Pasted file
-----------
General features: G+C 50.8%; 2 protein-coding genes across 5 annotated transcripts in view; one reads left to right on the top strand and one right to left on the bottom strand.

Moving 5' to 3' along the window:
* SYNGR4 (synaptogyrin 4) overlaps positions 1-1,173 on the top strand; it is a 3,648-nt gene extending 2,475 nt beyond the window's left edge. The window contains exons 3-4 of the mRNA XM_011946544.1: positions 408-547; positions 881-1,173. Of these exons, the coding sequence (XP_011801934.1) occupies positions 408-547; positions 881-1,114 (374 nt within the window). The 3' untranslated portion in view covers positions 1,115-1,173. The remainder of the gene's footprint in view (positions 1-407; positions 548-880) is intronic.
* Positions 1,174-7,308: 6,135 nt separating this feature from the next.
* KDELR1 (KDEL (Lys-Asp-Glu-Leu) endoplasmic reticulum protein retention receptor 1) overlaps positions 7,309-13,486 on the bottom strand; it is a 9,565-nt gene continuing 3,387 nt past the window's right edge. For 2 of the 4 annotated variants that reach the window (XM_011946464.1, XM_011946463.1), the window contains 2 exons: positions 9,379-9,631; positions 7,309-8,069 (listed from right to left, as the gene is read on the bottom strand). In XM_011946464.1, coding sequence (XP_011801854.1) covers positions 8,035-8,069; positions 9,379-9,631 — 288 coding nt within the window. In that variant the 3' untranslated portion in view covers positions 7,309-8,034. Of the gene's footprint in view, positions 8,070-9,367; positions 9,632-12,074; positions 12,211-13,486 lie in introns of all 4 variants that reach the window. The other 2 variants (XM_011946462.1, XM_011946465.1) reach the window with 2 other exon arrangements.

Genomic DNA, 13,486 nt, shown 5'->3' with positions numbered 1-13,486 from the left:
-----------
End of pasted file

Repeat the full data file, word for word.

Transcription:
General features: G+C 50.8%; 2 protein-coding genes across 5 annotated transcripts in view; one reads left to right on the top strand and one right to left on the bottom strand.

Moving 5' to 3' along the window:
* SYNGR4 (synaptogyrin 4) overlaps positions 1-1,173 on the top strand; it is a 3,648-nt gene extending 2,475 nt beyond the window's left edge. The window contains exons 3-4 of the mRNA XM_011946544.1: positions 408-547; positions 881-1,173. Of these exons, the coding sequence (XP_011801934.1) occupies positions 408-547; positions 881-1,114 (374 nt within the window). The 3' untranslated portion in view covers positions 1,115-1,173. The remainder of the gene's footprint in view (positions 1-407; positions 548-880) is intronic.
* Positions 1,174-7,308: 6,135 nt separating this feature from the next.
* KDELR1 (KDEL (Lys-Asp-Glu-Leu) endoplasmic reticulum protein retention receptor 1) overlaps positions 7,309-13,486 on the bottom strand; it is a 9,565-nt gene continuing 3,387 nt past the window's right edge. For 2 of the 4 annotated variants that reach the window (XM_011946464.1, XM_011946463.1), the window contains 2 exons: positions 9,379-9,631; positions 7,309-8,069 (listed from right to left, as the gene is read on the bottom strand). In XM_011946464.1, coding sequence (XP_011801854.1) covers positions 8,035-8,069; positions 9,379-9,631 — 288 coding nt within the window. In that variant the 3' untranslated portion in view covers positions 7,309-8,034. Of the gene's footprint in view, positions 8,070-9,367; positions 9,632-12,074; positions 12,211-13,486 lie in introns of all 4 variants that reach the window. The other 2 variants (XM_011946462.1, XM_011946465.1) reach the window with 2 other exon arrangements.

Genomic DNA, 13,486 nt, shown 5'->3' with positions numbered 1-13,486 from the left: